Tuesday, July 24, 2018


The Masons are a fraternal organization which, to this day, Catholics are forbidden to join.

That didn't stop Masons from coming to Guam, nor Chamorros from joining the Masons in small numbers before the war. Generally, Chamorros who did join the Masons before the war stopped practicing Catholicism.

There may have been Spanish Masons in the Marianas during Spanish times, as well, though there was no lodge in the Marianas until the American Masons opened one on Guam before the war.

But that didn't stop one Catholic Chamorro couple, Vicente Roberto Herrero and his wife, the former Dolores Martínez Pangelinan, from becoming interested in a Masonic ring. Herrero wasn't a Mason, but a ring, especially if it were made of gold, had economic value, and Herrero somehow acquired one. The Herreros ran a store on the ground floor of their Hagåtña house and someone had stolen the ring, among other numerous items, when the store was somehow infiltrated undetected.


And then, in 1902, a US Marine stationed on Guam, William Dalby from Indiana, walked into the Herrero store looking to buy handkerchiefs. Dolores studiously observed Dalby's hands on the counter. Dolores called to her husband to come over. Vicente looked at Dalby's hands and saw a Masonic ring on it. "That ring belongs to us," Vicente said.

Dalby replied, "I bought it from another soldier. It's a Masonic ring for the 10th degree in the United States." Herrero answered, "It's for the 13th degree, Spanish Masonic lodge." Well, Dalby said he'd go and get the American Marine he bought it from.

Alvin Acree from Virginia walked in and said that he had bought the ring from a Chamorro. He wasn't totally sure it was a Chamorro, but he thought so. He described the man as being short, of dark color and having hunched shoulders. The man couldn't speak much English; only a few words.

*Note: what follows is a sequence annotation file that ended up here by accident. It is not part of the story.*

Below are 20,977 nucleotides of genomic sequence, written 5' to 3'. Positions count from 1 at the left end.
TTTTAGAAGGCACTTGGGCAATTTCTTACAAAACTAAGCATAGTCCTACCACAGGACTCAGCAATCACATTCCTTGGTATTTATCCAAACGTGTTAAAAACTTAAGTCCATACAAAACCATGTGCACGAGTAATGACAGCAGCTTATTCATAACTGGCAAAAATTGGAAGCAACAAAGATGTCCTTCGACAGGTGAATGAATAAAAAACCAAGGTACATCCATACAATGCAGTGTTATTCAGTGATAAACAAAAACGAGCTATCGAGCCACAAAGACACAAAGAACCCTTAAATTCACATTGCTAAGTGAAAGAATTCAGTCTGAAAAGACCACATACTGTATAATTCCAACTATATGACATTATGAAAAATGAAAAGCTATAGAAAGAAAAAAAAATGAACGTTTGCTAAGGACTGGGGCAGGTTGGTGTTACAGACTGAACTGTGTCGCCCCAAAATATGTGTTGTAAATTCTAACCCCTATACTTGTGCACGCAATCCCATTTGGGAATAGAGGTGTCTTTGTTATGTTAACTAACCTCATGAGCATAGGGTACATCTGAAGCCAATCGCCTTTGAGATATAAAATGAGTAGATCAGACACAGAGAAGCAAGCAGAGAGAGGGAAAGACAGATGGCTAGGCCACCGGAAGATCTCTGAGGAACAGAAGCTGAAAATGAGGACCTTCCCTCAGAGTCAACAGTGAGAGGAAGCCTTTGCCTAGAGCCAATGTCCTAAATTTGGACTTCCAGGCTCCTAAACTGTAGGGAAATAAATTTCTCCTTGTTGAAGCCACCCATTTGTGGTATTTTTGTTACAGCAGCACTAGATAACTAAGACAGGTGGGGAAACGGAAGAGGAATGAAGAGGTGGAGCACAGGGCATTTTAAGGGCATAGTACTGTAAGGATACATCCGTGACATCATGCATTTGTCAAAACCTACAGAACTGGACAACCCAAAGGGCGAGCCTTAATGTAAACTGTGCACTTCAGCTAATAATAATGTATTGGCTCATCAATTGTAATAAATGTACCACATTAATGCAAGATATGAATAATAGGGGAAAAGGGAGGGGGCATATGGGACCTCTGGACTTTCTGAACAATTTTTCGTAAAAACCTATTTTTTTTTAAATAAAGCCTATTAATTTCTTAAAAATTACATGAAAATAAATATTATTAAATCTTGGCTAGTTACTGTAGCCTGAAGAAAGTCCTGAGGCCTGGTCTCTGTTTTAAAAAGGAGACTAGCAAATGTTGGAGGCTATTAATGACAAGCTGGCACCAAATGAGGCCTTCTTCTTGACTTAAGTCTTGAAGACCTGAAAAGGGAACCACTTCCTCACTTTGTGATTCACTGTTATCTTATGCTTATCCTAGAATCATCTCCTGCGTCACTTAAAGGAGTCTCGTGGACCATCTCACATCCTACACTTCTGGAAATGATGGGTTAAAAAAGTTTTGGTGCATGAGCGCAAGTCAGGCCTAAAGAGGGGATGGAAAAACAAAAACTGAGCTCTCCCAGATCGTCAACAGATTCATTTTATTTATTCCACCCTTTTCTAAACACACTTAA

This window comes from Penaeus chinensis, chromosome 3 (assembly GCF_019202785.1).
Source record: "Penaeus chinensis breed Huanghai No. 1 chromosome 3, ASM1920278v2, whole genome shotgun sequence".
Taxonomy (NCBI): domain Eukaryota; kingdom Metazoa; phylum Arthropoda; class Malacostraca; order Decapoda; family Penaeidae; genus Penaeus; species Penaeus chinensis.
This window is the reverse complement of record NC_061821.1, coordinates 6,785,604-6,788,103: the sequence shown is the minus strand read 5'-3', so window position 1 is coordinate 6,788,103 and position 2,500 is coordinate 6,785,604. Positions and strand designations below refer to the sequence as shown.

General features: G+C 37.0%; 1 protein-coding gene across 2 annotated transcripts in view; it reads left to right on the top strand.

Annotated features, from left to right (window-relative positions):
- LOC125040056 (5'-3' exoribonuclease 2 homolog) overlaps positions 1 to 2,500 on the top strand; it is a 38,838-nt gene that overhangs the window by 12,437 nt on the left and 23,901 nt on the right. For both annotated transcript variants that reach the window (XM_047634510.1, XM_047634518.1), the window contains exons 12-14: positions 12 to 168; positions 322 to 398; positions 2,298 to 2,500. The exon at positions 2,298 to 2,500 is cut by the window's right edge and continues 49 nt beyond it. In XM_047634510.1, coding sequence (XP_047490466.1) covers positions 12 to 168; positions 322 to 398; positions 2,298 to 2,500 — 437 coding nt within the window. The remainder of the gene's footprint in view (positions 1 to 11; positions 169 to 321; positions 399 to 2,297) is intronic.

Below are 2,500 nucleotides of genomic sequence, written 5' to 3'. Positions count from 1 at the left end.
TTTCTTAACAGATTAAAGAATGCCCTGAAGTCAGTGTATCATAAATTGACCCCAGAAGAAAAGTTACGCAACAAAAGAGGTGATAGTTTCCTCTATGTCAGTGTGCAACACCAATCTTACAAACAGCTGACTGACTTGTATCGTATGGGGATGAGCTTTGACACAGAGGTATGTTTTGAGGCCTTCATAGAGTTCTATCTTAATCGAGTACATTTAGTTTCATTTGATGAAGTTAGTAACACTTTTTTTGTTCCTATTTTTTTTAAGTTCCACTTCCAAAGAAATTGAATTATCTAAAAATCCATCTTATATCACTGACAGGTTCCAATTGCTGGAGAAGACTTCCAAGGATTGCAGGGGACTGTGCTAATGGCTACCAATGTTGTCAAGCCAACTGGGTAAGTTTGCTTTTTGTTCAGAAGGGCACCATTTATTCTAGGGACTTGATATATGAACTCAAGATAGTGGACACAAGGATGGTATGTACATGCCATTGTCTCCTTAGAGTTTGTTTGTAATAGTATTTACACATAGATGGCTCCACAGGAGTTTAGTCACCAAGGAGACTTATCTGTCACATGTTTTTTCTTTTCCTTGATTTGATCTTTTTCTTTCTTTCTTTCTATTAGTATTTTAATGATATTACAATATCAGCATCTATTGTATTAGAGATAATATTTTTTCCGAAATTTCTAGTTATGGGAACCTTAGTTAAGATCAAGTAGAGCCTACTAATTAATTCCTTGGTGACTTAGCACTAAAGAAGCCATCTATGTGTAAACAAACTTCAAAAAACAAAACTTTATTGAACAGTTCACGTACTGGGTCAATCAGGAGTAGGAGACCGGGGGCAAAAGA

The court summoned José Taitano de León Guerrero, a silversmith, who testified that he had seen the ring in the possession of Herrero since around 1897, as Herrero had brought it to him for an appraisal. Another witness, Nicolasa Cruz Santos, a seamstress who used to work for Herrero, said she, too, had seen the ring in the possession of the Herreros some years back when she was working for them.


Somehow, perhaps just from the physical description, or maybe because someone informed the authorities, a man named José was identified as a suspect. Because his family is still around, and rather numerous, I'll just keep it at José. That's what happens when the author is local and the island is small and interconnected!

José completely denied having anything to do with the ring. He didn't know who it belonged to nor anything else about it. He did say he was at the barracks (probably the Marine barracks in Hagåtña) and saw a Filipino young man named Jabe (or Tabe or Fabe, the first letter is not clear). Jabe was laughing and José asked why. Jabe said, "I just tricked an American! I told him I'm Chamorro but I am not!" José was certainly insinuating that this Jabe was the real suspect.


But, the authorities created a lineup, the first I've come across in Guam's documentation. Four men were brought into the room and made to stand shoulder to shoulder, their backs against the wall. Besides the suspect José, there was another José, surnamed Cruz, and then a Pedro Mendiola Delgado and a Nicolás Garrido Iriarte. Then, four American Marines who claimed to have been there when the Chamorro man sold the ring to Acree were brought in, one by one so that one man's answer wouldn't influence another. Three of the four identified José as the man they saw selling the ring to Acree. One of the four couldn't identify any of the four men at all in the line-up.

Then the judge did an interesting thing. Out of sight of the four Marines, the judge had José change shirts with Iriarte and changed up the order of the line. Then he brought in the four Marines again, one by one. The same three Marines still identified the suspect José, while the fourth one still couldn't tell which of the four the man was.


So, the charge stuck with José and he eventually paid the price for it. The local officials of Hagåtña were asked to testify as to José's character. They all said he started out with a good reputation. He was known as an industrious man, always working hard at his ranch to feed his family. And then....gambling. Card games, cockfights. He lost a lot of money and sold possessions to cover his debts.

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